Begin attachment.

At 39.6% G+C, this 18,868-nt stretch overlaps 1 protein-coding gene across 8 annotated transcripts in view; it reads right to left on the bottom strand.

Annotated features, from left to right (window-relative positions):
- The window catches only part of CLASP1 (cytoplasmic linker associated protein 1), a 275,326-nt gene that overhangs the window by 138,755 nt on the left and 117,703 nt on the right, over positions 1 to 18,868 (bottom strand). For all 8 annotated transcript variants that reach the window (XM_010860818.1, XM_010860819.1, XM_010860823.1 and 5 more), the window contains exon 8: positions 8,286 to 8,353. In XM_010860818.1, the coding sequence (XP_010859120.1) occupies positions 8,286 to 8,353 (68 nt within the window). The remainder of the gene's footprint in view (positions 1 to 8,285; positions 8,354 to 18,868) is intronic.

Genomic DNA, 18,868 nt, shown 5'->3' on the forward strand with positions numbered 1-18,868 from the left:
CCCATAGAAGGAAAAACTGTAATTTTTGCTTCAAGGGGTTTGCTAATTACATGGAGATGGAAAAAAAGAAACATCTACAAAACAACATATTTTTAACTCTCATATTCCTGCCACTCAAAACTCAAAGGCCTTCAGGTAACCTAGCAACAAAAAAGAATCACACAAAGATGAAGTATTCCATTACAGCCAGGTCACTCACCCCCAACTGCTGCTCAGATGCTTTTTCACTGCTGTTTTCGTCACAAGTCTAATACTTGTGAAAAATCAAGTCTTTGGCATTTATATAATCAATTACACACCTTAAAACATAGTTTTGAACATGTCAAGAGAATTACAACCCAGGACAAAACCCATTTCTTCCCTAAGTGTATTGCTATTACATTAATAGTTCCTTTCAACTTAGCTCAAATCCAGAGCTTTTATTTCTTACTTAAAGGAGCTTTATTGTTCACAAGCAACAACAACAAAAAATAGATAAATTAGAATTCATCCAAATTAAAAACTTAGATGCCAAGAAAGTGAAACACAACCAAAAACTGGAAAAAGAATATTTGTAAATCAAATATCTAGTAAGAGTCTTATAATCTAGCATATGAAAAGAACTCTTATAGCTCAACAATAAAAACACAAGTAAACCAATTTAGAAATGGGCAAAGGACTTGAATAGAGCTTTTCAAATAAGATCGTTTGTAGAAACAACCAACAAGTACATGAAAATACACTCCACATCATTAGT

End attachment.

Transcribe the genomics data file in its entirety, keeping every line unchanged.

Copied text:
At 39.6% G+C, this 18,868-nt stretch overlaps 1 protein-coding gene across 8 annotated transcripts in view; it reads right to left on the bottom strand.

Annotated features, from left to right (window-relative positions):
- The window catches only part of CLASP1 (cytoplasmic linker associated protein 1), a 275,326-nt gene that overhangs the window by 138,755 nt on the left and 117,703 nt on the right, over positions 1 to 18,868 (bottom strand). For all 8 annotated transcript variants that reach the window (XM_010860818.1, XM_010860819.1, XM_010860823.1 and 5 more), the window contains exon 8: positions 8,286 to 8,353. In XM_010860818.1, the coding sequence (XP_010859120.1) occupies positions 8,286 to 8,353 (68 nt within the window). The remainder of the gene's footprint in view (positions 1 to 8,285; positions 8,354 to 18,868) is intronic.

Genomic DNA, 18,868 nt, shown 5'->3' on the forward strand with positions numbered 1-18,868 from the left:
CCCATAGAAGGAAAAACTGTAATTTTTGCTTCAAGGGGTTTGCTAATTACATGGAGATGGAAAAAAAGAAACATCTACAAAACAACATATTTTTAACTCTCATATTCCTGCCACTCAAAACTCAAAGGCCTTCAGGTAACCTAGCAACAAAAAAGAATCACACAAAGATGAAGTATTCCATTACAGCCAGGTCACTCACCCCCAACTGCTGCTCAGATGCTTTTTCACTGCTGTTTTCGTCACAAGTCTAATACTTGTGAAAAATCAAGTCTTTGGCATTTATATAATCAATTACACACCTTAAAACATAGTTTTGAACATGTCAAGAGAATTACAACCCAGGACAAAACCCATTTCTTCCCTAAGTGTATTGCTATTACATTAATAGTTCCTTTCAACTTAGCTCAAATCCAGAGCTTTTATTTCTTACTTAAAGGAGCTTTATTGTTCACAAGCAACAACAACAAAAAATAGATAAATTAGAATTCATCCAAATTAAAAACTTAGATGCCAAGAAAGTGAAACACAACCAAAAACTGGAAAAAGAATATTTGTAAATCAAATATCTAGTAAGAGTCTTATAATCTAGCATATGAAAAGAACTCTTATAGCTCAACAATAAAAACACAAGTAAACCAATTTAGAAATGGGCAAAGGACTTGAATAGAGCTTTTCAAATAAGATCGTTTGTAGAAACAACCAACAAGTACATGAAAATACACTCCACATCATTAGT